Moore v. Shultz
|23 January 1974
|Elton M. MOORE, Appellant, v. Walt SHULTZ, d/b/a Walt Shultz Equipment Company, and McGraw-Edison Company, Appellees.
|U.S. Court of Appeals — Tenth Circuit
William S. Dorman, Tulsa, Okl. (James R. Eagleton, Tulsa, Okl., of counsel, with him on the brief), for appellant.
Jerry J. Dunlap, of Dunlap, Laney, Hessin & Dougherty, Oklahoma City, Okl. (Charles F. Lind and Charles A. Prudell, Elgin, Ill., of counsel, with him on the brief), for appellees.
Before SETH and HOLLOWAY, Circuit Judges, and LARAMORE, Senior Judge, United States Court of Claims.*
SETH, Circuit Judge (By reassignment from Holloway, Circuit Judge).
This is an action for an injunction and damages for infringement of plaintiff's patent. Defendant, McGraw-Edison Company, manufactures the allegedly infringing machine, and defendant, Walt Shultz, sells it.
Defendants deny infringement, and raise the defenses of invalidity of plaintiff's patent and of laches.
The case was submitted to the jury on ten interrogatories covering plaintiff's cause of action and the defenses. The jury found for the plaintiff in its answers to each of the ten interrogatories. However, some time later, the court entered judgment notwithstanding the verdict in favor of defendants, and ordered that in the event the judgment n. o. v. was reversed on appeal, there would be a new trial.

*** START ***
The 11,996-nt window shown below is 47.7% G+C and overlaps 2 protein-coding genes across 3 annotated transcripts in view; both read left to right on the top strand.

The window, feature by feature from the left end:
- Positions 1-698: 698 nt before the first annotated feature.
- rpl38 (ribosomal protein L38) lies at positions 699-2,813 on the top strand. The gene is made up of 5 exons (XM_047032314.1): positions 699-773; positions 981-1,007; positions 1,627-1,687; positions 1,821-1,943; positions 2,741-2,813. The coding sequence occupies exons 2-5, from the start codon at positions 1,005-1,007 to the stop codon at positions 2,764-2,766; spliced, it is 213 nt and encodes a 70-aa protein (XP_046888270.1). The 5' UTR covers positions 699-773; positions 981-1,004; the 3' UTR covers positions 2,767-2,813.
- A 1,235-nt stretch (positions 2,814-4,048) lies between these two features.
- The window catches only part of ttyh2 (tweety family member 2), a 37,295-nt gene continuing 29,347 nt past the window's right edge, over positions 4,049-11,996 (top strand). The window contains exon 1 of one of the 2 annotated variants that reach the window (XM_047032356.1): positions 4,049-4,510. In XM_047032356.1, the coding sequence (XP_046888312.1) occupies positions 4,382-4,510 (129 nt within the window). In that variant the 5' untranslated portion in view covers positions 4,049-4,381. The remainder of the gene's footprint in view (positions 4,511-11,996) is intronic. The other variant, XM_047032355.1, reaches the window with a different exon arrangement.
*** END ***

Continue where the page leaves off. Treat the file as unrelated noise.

The devices involved in this action are known in the dry cleaning business as "pants toppers," and are used for finishing and pressing the upper portions of men's trousers after they have been dry-cleaned. The operation generally involves fitting the waistband of the trousers around an adjustable form and applying steam and hot air in sequence to remove the wrinkles. The legs of the trousers are then pressed in a second operation.